Featured Artist Clare Rosean

I use my drawings and paintings as a means by which I can plot the absurdities of human folly and crises from an outsider’s perspective.  Each piece can be read as a map on its own, or within a larger narrative, of not only space and the everyday events and people that fill space, but of the individual and his place in the bigger picture.

My maps chart the landscape of the everyday: the ubiquity of pop and consumer culture, i.e. the seen, along with one’s individual secrets and feelings, namely the unseen.  I intend my work to be lighthearted, humorous, and visually appealing for the viewing pleasure of the audience.

I very much want to create something intriguing and entertaining for both artists and non artists as well, enabling the viewer to step outside himself, and put himself in the world as a piece in a cartoon puzzle, an element amongst the day to day humdrum and calamity; stand back and laugh at the absurdity of it all.

It is my desire that my work be physically and mentally accessible to an indefinite audience.  The subject matter is relatable to all: our neighborhoods, cars, offices, parks and passersby constitute the imagery that makes up my work, rendered with the utmost care.  I revel in the detail I apply to my imagery because it is the fullest way I can express my love for the ugly and the beautiful, the trivial and the momentous facets of life.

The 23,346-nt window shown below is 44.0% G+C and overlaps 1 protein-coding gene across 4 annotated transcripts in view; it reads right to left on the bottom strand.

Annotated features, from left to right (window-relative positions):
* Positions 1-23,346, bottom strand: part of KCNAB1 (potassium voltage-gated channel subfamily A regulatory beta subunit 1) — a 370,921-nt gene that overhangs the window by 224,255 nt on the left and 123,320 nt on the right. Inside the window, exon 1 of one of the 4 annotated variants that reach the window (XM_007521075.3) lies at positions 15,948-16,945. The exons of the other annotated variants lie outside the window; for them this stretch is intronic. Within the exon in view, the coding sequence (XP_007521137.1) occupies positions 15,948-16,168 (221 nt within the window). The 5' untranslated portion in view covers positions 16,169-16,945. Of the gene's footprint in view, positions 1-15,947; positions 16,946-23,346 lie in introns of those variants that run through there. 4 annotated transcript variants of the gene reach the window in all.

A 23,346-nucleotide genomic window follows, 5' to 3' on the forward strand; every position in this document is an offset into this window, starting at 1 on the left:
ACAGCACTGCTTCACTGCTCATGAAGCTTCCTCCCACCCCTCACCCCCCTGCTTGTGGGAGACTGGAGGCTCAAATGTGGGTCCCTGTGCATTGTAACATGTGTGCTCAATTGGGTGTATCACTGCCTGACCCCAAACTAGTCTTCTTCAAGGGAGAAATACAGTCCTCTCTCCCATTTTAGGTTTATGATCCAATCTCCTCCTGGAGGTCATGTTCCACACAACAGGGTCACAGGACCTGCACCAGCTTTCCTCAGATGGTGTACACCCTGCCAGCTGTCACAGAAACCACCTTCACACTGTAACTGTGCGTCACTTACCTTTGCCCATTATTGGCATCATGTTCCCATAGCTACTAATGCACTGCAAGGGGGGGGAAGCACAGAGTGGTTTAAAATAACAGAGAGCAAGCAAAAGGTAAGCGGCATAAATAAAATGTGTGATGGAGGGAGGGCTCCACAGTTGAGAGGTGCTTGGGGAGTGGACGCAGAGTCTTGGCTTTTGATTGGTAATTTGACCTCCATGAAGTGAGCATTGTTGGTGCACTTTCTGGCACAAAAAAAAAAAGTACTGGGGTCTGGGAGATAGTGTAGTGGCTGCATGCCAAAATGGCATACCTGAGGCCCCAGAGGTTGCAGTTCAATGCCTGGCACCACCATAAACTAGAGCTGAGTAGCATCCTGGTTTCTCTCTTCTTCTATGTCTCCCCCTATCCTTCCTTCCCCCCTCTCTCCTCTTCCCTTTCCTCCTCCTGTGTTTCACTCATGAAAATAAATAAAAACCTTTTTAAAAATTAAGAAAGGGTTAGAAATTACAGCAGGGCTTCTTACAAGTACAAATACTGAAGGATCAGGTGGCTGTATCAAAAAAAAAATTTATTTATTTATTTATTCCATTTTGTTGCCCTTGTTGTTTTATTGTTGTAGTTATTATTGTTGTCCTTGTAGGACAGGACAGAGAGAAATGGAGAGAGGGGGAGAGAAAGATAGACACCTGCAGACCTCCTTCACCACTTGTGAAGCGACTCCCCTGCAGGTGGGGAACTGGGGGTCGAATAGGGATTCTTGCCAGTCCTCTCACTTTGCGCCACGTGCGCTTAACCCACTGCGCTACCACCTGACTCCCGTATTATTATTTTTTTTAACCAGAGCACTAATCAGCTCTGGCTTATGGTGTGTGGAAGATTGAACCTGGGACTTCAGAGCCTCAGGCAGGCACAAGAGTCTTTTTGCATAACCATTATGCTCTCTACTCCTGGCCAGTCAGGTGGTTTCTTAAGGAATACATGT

The usage of ballpoint pen is deliberate, for its commonality and the texture it provides.  I believe it enhances the art’s accessibility to a wider, non-artistic audience.  As for being physically accessible, I plan on producing picture books for all ages from each series of my drawings and paintings.  This would offer the public the opportunity to obtain art easily, and view it intimately.

Besides the aforementioned influence of the everyday, I have borrowed concepts from a number of artistic sources.  Most, if not all, of my work employs a concept of space particular to Indian miniature painting, Chinese landscapes of the Southern Song dynasty, Japanese woodblock prints, and to some extent Dr. Seuss’s illustrations, whereby multiple perspectives are juxtaposed against one another, eliminating hierarchy and leveling all events on an equal plane.  Distance is for the most part distorted, yet not entirely discarded.  Equal attention is paid to each portion of the painting, owing to the fact that each event holds equal significance and should be examined with equal scrutiny.

Bio: I am a Chicago native, and an undergraduate at the School of the Art Institute of Chicago.  Besides making fine art, I sell cards and stationery that feature my drawings through my personal site, www.clarerosean.com, and my etsy site: www.clarerosean.etsy.com, as well as several retailers in the Chicago area.

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  1. […] interviewed by Terri Dyer of the Reporter Ledger of Lakeland, Florida.  See the article here. Clare […]

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